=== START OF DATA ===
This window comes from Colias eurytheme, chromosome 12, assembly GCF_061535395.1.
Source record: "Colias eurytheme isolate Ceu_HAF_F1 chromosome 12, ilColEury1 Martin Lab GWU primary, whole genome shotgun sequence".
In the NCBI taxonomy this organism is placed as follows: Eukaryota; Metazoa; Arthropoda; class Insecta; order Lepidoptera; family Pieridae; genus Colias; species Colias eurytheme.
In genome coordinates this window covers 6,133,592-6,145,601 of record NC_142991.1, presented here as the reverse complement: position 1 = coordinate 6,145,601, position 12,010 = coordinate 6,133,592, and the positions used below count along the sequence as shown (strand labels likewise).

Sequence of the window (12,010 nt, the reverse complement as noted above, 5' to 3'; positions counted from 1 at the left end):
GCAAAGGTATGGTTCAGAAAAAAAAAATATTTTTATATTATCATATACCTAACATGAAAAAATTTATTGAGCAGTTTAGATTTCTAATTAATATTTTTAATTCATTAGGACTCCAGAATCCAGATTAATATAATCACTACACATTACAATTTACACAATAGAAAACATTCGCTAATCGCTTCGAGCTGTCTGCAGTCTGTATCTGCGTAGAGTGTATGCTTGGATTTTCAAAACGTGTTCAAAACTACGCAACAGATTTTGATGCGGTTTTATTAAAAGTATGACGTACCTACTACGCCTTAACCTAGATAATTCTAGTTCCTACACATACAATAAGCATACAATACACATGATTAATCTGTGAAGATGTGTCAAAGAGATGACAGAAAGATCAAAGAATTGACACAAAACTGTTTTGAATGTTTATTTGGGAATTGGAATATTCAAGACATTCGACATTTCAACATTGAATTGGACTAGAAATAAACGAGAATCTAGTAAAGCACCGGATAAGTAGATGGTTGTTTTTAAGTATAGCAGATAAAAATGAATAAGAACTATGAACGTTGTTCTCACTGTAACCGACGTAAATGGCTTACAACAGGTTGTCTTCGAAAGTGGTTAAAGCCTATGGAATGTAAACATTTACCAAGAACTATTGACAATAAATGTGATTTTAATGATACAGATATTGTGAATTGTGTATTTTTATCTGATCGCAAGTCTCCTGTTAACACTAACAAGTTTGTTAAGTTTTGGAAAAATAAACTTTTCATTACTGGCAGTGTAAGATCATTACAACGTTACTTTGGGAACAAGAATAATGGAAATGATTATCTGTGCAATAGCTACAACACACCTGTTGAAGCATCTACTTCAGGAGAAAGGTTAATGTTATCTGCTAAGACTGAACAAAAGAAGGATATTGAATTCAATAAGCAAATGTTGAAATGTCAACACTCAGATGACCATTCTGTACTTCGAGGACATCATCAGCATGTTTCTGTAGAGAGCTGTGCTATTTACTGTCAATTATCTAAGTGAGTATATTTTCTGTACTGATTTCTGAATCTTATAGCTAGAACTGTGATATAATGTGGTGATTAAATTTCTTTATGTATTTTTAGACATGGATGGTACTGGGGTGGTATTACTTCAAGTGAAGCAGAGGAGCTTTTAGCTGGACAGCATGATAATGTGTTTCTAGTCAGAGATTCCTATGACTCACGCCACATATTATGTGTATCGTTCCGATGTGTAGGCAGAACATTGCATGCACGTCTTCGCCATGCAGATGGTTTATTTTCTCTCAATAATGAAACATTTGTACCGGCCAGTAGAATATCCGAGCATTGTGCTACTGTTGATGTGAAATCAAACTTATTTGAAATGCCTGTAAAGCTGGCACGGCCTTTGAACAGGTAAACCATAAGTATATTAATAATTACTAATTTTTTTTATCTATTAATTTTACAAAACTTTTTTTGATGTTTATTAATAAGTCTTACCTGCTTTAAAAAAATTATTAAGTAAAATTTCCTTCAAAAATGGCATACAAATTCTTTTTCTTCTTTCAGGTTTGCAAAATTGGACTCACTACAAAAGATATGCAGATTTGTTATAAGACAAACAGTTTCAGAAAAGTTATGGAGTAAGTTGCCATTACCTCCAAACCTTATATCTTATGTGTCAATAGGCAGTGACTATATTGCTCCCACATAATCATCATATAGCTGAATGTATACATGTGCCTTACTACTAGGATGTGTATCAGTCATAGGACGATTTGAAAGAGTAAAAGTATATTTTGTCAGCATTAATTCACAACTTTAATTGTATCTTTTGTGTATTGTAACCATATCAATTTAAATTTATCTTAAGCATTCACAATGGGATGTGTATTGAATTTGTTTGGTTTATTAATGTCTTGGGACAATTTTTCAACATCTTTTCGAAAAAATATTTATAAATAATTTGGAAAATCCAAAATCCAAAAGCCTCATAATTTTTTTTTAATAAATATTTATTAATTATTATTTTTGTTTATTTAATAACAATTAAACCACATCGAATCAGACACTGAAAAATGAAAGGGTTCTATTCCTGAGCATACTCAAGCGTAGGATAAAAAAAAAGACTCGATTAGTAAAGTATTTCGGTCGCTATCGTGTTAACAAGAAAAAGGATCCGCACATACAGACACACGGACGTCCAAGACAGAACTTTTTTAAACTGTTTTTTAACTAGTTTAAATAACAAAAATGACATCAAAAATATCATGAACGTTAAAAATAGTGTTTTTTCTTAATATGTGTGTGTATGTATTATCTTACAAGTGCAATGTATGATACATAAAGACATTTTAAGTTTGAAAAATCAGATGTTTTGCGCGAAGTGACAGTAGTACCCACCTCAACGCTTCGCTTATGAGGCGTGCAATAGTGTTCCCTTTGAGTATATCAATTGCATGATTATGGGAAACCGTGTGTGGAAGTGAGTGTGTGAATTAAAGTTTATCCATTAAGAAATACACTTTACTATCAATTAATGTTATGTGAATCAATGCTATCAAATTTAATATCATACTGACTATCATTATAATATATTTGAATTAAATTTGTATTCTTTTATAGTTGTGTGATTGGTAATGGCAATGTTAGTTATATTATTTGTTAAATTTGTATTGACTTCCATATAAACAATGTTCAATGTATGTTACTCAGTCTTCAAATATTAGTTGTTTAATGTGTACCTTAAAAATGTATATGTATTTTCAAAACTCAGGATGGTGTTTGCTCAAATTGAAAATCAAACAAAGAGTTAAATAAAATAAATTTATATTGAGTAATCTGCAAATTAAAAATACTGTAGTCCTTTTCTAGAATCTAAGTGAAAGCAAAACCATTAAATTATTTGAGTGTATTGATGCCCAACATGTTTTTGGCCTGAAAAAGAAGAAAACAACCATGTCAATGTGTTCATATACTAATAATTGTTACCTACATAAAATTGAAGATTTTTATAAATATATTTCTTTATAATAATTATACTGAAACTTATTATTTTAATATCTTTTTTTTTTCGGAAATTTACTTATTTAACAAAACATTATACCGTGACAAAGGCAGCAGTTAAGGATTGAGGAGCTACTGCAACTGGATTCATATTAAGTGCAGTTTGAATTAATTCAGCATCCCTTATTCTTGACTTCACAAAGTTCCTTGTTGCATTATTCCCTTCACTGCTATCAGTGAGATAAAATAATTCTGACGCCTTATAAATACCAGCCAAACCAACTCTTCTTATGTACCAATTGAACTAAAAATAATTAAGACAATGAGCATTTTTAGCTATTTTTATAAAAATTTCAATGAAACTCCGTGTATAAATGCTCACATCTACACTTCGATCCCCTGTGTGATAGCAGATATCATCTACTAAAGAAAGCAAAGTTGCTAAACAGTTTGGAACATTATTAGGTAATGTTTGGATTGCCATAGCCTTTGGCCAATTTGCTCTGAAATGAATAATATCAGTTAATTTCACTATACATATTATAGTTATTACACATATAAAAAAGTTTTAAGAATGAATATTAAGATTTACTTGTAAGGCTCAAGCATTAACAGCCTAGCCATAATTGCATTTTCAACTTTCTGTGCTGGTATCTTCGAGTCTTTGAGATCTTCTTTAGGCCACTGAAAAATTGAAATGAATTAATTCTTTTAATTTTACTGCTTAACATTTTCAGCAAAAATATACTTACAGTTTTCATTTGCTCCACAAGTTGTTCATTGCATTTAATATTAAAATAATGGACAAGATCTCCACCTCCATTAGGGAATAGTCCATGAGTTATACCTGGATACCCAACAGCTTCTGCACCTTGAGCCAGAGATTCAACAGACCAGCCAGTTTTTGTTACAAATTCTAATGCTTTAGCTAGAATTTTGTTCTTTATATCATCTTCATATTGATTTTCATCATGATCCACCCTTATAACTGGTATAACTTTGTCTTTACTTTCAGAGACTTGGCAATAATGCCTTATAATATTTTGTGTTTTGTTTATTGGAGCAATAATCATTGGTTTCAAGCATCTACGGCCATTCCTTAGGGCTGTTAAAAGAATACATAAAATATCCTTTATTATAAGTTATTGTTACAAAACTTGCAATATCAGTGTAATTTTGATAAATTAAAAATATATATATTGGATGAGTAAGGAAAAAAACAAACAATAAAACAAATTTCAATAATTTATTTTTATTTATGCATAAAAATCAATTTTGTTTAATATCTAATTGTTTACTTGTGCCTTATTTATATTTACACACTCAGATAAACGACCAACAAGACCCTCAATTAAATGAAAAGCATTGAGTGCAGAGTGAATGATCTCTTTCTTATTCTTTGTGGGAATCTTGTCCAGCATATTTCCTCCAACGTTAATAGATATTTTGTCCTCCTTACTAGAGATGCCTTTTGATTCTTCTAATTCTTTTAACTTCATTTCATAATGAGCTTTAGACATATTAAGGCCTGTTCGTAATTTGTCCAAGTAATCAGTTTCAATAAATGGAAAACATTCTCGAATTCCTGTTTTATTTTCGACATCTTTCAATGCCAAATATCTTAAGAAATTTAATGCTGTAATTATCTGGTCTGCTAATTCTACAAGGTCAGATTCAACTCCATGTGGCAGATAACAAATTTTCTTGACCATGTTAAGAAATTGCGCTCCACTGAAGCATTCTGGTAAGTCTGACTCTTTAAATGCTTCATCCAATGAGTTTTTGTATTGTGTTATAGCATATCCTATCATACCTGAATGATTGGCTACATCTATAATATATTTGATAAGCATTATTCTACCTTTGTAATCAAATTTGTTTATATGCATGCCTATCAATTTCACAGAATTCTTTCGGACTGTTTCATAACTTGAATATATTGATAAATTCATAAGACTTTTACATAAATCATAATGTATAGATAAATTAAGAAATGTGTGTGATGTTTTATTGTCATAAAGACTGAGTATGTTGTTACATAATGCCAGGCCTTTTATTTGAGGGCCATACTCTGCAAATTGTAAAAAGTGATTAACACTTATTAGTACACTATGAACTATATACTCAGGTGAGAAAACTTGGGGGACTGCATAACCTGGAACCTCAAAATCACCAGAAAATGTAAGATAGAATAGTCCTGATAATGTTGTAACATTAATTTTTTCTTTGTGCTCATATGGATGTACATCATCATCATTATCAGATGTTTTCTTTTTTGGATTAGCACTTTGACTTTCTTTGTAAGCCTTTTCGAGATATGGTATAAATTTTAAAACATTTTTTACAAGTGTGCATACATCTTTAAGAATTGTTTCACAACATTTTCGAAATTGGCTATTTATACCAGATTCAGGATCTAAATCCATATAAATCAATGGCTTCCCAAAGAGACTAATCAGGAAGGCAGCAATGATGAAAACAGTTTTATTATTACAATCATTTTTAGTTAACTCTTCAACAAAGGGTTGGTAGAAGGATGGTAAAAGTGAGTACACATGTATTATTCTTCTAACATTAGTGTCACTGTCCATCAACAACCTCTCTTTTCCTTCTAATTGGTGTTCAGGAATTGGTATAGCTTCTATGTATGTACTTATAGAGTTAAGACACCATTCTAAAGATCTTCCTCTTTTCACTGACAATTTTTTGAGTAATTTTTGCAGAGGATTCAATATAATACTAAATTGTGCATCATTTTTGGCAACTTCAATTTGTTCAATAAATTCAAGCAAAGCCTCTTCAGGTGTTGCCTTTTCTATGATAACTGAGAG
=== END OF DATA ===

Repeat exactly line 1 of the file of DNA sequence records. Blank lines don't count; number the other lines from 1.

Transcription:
This window comes from Colias eurytheme, chromosome 12, assembly GCF_061535395.1.